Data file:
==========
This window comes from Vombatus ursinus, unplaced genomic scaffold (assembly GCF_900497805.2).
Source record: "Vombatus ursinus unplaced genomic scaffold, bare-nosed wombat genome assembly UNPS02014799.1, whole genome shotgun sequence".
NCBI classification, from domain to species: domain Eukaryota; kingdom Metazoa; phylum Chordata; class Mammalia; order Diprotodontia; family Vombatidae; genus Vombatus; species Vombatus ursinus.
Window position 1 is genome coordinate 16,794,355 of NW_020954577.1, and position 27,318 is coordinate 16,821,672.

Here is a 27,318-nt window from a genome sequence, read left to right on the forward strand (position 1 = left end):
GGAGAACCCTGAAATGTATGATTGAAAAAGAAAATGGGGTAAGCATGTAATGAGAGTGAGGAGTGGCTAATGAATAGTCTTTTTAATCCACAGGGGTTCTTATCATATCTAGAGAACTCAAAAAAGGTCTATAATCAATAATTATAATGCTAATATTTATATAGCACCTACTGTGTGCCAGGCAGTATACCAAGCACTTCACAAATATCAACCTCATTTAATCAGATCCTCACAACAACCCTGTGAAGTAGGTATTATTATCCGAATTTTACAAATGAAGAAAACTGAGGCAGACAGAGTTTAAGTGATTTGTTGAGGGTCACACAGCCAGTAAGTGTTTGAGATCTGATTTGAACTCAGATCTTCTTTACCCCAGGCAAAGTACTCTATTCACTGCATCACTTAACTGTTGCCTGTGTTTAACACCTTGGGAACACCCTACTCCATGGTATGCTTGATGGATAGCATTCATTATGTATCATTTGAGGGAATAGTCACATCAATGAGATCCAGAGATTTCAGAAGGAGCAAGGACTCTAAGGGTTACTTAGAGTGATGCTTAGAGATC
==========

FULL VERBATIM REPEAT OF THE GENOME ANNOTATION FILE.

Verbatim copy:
This window comes from Vombatus ursinus, unplaced genomic scaffold (assembly GCF_900497805.2).
Source record: "Vombatus ursinus unplaced genomic scaffold, bare-nosed wombat genome assembly UNPS02014799.1, whole genome shotgun sequence".
NCBI classification, from domain to species: domain Eukaryota; kingdom Metazoa; phylum Chordata; class Mammalia; order Diprotodontia; family Vombatidae; genus Vombatus; species Vombatus ursinus.
Window position 1 is genome coordinate 16,794,355 of NW_020954577.1, and position 27,318 is coordinate 16,821,672.

Here is a 27,318-nt window from a genome sequence, read left to right on the forward strand (position 1 = left end):
GGAGAACCCTGAAATGTATGATTGAAAAAGAAAATGGGGTAAGCATGTAATGAGAGTGAGGAGTGGCTAATGAATAGTCTTTTTAATCCACAGGGGTTCTTATCATATCTAGAGAACTCAAAAAAGGTCTATAATCAATAATTATAATGCTAATATTTATATAGCACCTACTGTGTGCCAGGCAGTATACCAAGCACTTCACAAATATCAACCTCATTTAATCAGATCCTCACAACAACCCTGTGAAGTAGGTATTATTATCCGAATTTTACAAATGAAGAAAACTGAGGCAGACAGAGTTTAAGTGATTTGTTGAGGGTCACACAGCCAGTAAGTGTTTGAGATCTGATTTGAACTCAGATCTTCTTTACCCCAGGCAAAGTACTCTATTCACTGCATCACTTAACTGTTGCCTGTGTTTAACACCTTGGGAACACCCTACTCCATGGTATGCTTGATGGATAGCATTCATTATGTATCATTTGAGGGAATAGTCACATCAATGAGATCCAGAGATTTCAGAAGGAGCAAGGACTCTAAGGGTTACTTAGAGTGATGCTTAGAGATC